February 11, 2005,
This week on CNBC’s Kudlow & Cramer I asked three influential U.S. senators about the CNN scandal regarding news executive Eason Jordan. To recap, at last month’s economic forum in Davos, Switzerland, Jordan publicly accused the U.S. military of deliberately targeting journalists in order to assassinate them. Senators George Allen, Jeffrey Sessions, and Norman Coleman all agreed with columnist Michelle Malkin’s characterization that Jordan and his CNN defenders have “slimed the military.”
The senators were simply furious at the story, with each expressing anger at Jordan’s liberal anti-U.S.-military bias. Sessions pointed out that episodes like this show why the mainstream media has lost so much credibility in recent years. Coleman was not ready to open up an investigation, but he indicated the matter was worth looking into. Allen was strong in the defense of both the moral character and visionary mission of our troops in Iraq.
Importantly, each was aware of the story.
This tawdry tale has been reported, for the most part, only on the blogosphere, again pointing out just how strong this alternative Internet medium has become. The blogosphere is relentless: It rightfully hammered Eason Jordan and CNN from day one and refuses to stop. We’ve seen this before, of course. Easongate comes only a few months after Rathergate, the blogosphere-led campaign that ensured the dismissal of producer Mary Mapes from CBS and Dan Rather’s hasty departure.
The blogosphere has gained near immediate influence and credibility with its ability to widely disseminate alternative media coverage. (These days, “alternative” more often than not means “true.”) Powerhouse bloggers such as John Hinderaker, Glenn Reynolds, and Hugh Hewitt, among many others, have flexed their muscles and badly bruised CNN on this story.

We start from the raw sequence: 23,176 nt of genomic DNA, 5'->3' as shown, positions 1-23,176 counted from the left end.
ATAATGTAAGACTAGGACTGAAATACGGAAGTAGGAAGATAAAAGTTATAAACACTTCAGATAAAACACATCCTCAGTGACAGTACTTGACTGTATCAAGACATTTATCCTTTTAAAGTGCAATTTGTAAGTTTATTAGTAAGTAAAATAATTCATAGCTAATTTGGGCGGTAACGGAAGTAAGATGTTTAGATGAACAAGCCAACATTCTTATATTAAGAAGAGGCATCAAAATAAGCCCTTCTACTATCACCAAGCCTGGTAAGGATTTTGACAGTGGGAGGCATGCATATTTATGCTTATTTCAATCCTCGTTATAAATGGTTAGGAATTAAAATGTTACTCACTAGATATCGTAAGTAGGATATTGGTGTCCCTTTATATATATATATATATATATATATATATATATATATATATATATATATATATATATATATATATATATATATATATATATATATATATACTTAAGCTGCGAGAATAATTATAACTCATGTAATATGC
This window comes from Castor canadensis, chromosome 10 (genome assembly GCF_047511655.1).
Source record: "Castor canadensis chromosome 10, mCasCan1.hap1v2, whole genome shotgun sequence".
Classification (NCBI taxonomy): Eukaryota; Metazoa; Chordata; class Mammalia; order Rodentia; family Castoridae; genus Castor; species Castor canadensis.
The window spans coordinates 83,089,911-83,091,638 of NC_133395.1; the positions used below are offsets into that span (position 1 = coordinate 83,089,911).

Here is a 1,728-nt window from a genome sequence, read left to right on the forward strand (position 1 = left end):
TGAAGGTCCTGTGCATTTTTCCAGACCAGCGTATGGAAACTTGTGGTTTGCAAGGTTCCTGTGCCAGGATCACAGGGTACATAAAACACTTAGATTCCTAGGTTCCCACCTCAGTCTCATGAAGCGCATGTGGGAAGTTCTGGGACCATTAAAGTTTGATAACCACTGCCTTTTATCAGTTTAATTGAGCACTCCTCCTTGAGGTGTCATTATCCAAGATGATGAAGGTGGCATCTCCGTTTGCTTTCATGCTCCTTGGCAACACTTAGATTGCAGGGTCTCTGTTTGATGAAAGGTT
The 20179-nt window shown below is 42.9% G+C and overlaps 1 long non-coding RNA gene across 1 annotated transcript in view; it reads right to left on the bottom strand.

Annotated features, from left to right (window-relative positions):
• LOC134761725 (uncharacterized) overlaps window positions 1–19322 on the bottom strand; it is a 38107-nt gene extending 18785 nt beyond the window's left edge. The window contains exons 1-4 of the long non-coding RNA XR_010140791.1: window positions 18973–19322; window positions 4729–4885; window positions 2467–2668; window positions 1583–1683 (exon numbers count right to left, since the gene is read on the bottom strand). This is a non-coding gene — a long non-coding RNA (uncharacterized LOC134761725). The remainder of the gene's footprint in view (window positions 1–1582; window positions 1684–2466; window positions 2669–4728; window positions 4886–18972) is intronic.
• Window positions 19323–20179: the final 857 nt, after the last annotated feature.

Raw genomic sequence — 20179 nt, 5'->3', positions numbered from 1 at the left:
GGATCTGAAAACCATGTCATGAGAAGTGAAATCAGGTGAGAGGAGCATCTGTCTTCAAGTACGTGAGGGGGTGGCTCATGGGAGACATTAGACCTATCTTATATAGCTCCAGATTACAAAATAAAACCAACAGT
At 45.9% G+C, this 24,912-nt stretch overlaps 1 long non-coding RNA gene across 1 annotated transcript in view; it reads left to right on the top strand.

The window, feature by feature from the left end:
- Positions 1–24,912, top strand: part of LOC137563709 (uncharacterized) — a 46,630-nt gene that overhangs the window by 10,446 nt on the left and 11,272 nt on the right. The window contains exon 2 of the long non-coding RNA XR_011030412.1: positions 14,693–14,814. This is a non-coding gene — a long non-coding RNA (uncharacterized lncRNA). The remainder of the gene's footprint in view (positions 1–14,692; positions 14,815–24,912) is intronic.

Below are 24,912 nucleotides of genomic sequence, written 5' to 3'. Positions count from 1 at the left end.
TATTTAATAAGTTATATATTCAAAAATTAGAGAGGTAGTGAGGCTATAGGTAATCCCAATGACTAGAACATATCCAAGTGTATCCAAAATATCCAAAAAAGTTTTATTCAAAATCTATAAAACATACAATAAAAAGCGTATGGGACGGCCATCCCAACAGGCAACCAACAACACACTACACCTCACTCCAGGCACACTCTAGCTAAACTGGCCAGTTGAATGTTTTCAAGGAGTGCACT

Besides the obvious anti-military bias, Jordan’s comments were incredibly arrogant and cynical. And, yes, I believe his remarks border on wartime treason, since they so clearly give aid and comfort to our terrorist enemies as well as anti-American Arab militants throughout the Middle East. Remember, this is the same Eason Jordan of CNN who made a deal with Saddam Hussein and his regime to not report atrocities in Iraq in exchange for keeping a CNN news base in Baghdad.
As Easongate heats up on the web, the story’s central figure is now attempting to back off his remarks. Without denying he said them, Jordan is suggesting that he didn’t mean to say them. Huh? On-the-scene eyewitnesses like liberal House member Barney Frank and equally liberal Sen. Christopher Dodd have corroborated Jordan’s scandalous remarks. But the Davos conference organizers refuse to release the tape that would so clearly indict Jordan.
This is reprehensible. However, as blogger Jim Geraghty has written, we can only get at the facts if this tape is released. So, why won’t the Davos people release it? What exactly are they hiding?
Equally reprehensible are the non-actions of CNN, which refuses to take ownership of the anti-American behavior of its top news executive. So far, the network has said only that “Unfortunately, [Jordan] was not clear enough in explaining his assertion.” Well, what exactly does that mean? Either he said it, or he didn’t say it. And if he did say it, then both CNN and Jordan have a big problem now, don’t they?
The obvious fact is that CNN is trying desperately to make the story go away. This episode merely confirms the institutional anti-military bias of that news organization. If CNN had any patriotic backbone, or even good professional journalistic common sense, it would have, at the very least, suspended Jordan pending a thorough investigation.
Seeing as the blogosphere’s reporting has moved into the upper reaches of the U.S. Senate, it is unlikely that CNN will succeed in its attempted cover-up. Freedom of the press is the best disinfectant for public corruption. Bloggers are doing their duty.